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Summer Travel Programs / Classes

Summer Session & Winter Courses

The Office of Summer Session & Winter Courses at the University of Wyoming is pleased to announce the recipients of a Summer 2017 Innovative Course Grant*.  
Students who might be interested in participating in one of these exciting opportunities are encouraged to contact the instructor ASAP as all courses are actively recruiting for their summer 2017 course:


Modern & Classical Languages - Contemporary and Traditional Chinese Culture Intensive Chinese Study in Xia Men - Yan Zhang

CHIN 2041

3 Credit Hours Summer 2017

This comprehensive, stimulating, and interdisciplinary course will be offered in China.  Classes will run for a period of eight weeks.  Monday through Thursday, classes will focus on culture and language aspects in which all students will discuss the traditional and modern Chinese cultures: learning Taichi, calligraphy, paper cutting, tea ceremony, traditional red knot tying, etc.  On some weekends, students will take academic excursions to famous Chinese historical sites in order to explore Chinese history. In addition, the new business aspect of this course will help students understand the Chinese business culture by requiring students to participate in a number of projects where they will interview Chinese people and commercial businesses.  They will then make a formal presentation on what they learned.  Finally, all students will present an instructor approved “capstone” project in Chinese, based on their learning experiences.  In order to better immersed students into authentic China, students will live with a Chinese roommate and a host family. There also will be an opportunity for students to work with charity organizations volunteering at a school for underprivileged children.

History - Museums and Society: Empire & Identity in UK Cultural Institutions - Isadora Helfgott

HIST 4990

3 Credit Hours Summer 2017

The proposed Summer 2017 study abroad course contributes to ongoing efforts to make a targeted international experience available to Museum Studies minors at UW. Currently, Museum Studies minors tend to fulfill the Cultural Experience requirement of the minor  through language courses that are already required in their major fields of study. There is, however, great demand from our students for international courses specifically targeted to Museum Studies content. Our long-term goal is to develop a stable of such courses to offer on a rotating basis. We offered the first such class to Cambodia in January 2016. Building on the success and demand from the Cambodia trip we would like to develop a second class in London and surrounding areas in the United Kingdom for Summer 2017.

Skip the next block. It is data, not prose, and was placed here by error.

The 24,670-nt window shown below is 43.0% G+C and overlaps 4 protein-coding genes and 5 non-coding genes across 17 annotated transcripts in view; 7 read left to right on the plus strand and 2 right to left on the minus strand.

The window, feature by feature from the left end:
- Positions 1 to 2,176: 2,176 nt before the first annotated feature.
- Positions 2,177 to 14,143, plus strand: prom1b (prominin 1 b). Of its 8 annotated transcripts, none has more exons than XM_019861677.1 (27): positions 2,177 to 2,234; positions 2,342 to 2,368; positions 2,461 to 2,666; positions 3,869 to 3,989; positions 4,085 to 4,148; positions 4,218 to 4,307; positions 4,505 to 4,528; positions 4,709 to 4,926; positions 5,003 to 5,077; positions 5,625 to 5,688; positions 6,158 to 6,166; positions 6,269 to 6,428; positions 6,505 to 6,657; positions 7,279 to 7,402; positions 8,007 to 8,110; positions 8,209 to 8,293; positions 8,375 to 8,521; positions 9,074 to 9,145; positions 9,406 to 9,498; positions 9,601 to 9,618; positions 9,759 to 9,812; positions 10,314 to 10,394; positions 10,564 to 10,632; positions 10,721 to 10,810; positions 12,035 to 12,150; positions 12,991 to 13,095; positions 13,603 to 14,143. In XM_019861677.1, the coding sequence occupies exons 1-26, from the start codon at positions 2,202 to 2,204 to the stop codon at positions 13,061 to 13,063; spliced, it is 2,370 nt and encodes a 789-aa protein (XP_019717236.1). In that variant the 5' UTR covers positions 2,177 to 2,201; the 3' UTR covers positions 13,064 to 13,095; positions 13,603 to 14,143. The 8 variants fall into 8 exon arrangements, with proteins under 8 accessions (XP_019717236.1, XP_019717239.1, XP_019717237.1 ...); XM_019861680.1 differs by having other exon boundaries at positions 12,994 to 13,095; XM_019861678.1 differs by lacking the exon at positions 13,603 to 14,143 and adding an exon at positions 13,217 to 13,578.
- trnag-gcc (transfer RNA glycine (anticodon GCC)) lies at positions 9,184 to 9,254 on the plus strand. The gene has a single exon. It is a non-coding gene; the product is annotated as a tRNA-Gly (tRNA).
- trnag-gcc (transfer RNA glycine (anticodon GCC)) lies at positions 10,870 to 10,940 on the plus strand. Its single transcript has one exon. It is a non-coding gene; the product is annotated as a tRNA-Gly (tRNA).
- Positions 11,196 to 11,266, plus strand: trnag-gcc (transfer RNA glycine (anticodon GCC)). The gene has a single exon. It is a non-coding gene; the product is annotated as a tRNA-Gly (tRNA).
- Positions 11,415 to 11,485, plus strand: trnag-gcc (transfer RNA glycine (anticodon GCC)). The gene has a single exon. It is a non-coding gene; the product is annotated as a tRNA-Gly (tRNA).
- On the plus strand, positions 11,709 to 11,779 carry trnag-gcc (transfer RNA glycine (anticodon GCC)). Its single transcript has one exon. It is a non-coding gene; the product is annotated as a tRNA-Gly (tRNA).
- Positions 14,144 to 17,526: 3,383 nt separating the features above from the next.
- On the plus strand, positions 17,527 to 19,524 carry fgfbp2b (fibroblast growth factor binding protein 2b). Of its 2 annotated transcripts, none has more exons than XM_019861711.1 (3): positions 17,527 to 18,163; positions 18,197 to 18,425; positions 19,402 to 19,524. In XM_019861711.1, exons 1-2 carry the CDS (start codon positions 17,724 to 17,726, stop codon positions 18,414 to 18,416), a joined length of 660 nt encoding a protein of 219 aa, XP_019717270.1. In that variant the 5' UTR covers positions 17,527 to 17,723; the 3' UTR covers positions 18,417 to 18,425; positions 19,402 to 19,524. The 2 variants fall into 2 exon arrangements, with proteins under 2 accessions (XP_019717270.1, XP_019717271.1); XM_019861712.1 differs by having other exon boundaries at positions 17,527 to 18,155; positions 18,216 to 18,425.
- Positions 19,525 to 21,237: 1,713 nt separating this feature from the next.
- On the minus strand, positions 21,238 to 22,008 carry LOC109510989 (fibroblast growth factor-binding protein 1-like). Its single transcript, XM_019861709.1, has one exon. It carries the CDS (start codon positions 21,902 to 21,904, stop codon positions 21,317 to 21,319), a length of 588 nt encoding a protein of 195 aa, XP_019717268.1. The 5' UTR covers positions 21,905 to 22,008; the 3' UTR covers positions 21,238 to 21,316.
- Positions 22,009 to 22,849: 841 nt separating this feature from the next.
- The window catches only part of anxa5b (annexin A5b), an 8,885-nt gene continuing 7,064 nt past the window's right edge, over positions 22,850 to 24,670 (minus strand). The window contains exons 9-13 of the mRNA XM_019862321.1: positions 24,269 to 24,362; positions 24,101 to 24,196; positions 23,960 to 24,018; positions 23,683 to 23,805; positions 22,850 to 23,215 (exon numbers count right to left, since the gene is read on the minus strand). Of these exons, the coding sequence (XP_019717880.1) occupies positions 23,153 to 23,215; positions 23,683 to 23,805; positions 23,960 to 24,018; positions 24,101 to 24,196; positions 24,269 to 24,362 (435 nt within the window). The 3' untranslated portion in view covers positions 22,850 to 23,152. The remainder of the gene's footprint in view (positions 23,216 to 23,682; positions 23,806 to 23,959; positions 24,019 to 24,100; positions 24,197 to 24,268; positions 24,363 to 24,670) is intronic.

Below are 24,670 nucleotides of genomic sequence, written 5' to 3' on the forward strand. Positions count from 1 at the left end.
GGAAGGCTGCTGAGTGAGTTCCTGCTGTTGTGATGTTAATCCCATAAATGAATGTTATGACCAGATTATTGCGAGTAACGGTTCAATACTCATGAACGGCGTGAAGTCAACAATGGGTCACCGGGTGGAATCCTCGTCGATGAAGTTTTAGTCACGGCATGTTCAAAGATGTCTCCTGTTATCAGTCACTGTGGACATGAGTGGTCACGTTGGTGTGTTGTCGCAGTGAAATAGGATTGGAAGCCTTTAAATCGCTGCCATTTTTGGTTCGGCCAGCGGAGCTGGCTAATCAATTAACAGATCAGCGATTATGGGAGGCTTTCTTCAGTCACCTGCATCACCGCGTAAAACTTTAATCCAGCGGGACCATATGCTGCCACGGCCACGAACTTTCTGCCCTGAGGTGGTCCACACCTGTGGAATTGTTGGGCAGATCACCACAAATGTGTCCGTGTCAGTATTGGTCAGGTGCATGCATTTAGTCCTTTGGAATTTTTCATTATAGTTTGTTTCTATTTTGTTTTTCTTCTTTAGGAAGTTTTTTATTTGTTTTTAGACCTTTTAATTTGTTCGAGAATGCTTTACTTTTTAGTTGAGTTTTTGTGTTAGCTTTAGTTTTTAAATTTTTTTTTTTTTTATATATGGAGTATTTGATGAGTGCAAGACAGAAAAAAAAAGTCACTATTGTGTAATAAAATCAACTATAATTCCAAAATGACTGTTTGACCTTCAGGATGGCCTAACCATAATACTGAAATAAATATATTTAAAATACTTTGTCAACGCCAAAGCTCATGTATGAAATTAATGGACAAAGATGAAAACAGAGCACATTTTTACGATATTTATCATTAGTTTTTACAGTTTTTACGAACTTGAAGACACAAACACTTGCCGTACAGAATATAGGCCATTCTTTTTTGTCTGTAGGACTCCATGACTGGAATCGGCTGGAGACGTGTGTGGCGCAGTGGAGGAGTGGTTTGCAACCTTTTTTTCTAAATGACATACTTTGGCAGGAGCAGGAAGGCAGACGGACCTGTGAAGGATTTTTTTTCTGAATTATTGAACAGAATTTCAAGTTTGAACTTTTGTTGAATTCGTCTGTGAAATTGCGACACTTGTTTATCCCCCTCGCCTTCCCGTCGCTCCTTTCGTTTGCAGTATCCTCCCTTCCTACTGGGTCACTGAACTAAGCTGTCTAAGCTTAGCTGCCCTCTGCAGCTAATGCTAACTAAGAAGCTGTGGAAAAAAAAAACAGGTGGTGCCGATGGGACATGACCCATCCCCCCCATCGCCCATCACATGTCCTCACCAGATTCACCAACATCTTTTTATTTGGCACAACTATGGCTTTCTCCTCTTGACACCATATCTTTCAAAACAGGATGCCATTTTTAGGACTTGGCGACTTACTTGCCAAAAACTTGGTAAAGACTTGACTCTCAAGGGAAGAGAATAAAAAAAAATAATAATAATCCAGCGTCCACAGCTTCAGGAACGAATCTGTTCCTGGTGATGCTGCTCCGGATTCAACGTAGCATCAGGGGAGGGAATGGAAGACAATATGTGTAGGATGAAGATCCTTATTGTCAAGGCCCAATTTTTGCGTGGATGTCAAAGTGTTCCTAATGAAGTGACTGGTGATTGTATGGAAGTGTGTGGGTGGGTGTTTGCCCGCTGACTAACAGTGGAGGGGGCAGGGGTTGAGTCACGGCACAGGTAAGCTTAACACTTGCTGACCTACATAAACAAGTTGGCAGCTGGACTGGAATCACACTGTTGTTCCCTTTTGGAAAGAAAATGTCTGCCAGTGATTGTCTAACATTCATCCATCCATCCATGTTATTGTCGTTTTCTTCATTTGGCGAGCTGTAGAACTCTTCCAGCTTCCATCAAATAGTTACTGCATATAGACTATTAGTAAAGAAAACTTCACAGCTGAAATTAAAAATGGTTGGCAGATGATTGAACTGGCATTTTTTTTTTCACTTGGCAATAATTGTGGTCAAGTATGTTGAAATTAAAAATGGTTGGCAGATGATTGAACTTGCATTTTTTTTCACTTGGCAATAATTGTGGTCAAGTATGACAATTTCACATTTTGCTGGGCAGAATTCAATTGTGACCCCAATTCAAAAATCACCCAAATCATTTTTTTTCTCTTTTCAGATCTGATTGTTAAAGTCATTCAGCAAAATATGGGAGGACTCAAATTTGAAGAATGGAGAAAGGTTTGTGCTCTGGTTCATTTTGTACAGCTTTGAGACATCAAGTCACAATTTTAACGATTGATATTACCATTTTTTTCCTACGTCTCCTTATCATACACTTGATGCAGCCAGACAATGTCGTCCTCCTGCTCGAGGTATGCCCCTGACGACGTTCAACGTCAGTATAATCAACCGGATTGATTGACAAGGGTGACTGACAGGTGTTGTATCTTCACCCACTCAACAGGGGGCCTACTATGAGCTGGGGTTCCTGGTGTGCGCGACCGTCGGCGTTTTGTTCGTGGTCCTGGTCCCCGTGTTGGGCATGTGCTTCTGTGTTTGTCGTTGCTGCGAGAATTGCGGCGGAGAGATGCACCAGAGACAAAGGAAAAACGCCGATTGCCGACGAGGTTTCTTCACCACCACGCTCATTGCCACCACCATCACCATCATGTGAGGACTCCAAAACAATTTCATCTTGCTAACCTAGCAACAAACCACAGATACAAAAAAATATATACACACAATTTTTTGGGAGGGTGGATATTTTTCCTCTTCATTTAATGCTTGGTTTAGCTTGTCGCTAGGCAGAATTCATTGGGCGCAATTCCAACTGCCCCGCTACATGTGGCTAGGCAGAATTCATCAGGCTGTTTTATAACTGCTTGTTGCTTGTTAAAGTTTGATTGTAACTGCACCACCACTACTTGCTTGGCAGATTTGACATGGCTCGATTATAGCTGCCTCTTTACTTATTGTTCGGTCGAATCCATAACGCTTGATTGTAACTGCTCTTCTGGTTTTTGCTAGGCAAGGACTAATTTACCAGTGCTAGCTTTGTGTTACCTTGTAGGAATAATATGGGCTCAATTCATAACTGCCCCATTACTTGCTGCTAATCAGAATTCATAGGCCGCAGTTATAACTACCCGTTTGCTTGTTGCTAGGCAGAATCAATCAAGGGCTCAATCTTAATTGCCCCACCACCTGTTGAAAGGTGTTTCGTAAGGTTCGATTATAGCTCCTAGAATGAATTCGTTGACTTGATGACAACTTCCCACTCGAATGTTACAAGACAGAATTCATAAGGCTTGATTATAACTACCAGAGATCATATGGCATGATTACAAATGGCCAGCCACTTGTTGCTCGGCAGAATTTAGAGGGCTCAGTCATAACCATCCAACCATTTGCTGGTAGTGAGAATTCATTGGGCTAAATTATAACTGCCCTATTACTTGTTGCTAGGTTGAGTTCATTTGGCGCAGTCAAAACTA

International Studies - Topics:  Democratization and Development in Taiwan - Thomas R. Seitz


3 Credit Hours Summer 2017

This course focuses on the changes in Chinese agricultural policy as the Beijing government prioritizes food self-sufficiency and on the impact of these changes on the environment and on rural and urban populations. With its emphasis on agriculture in 2013, China's Communist Party has wrestled with the twin goals of achieving food security while protecting farmers in rural areas. China struggles to modernize and optimize its agriculture while keeping farmers in the countryside -- keeping the tillers on the land they have traditionally worked. How do these policies in the affect international agribusiness and agricultural trade in the context of globalization?

Conversational Japanese Abroad - Noah Miles

JAPN 2070

3 Credit Hours Summer 2017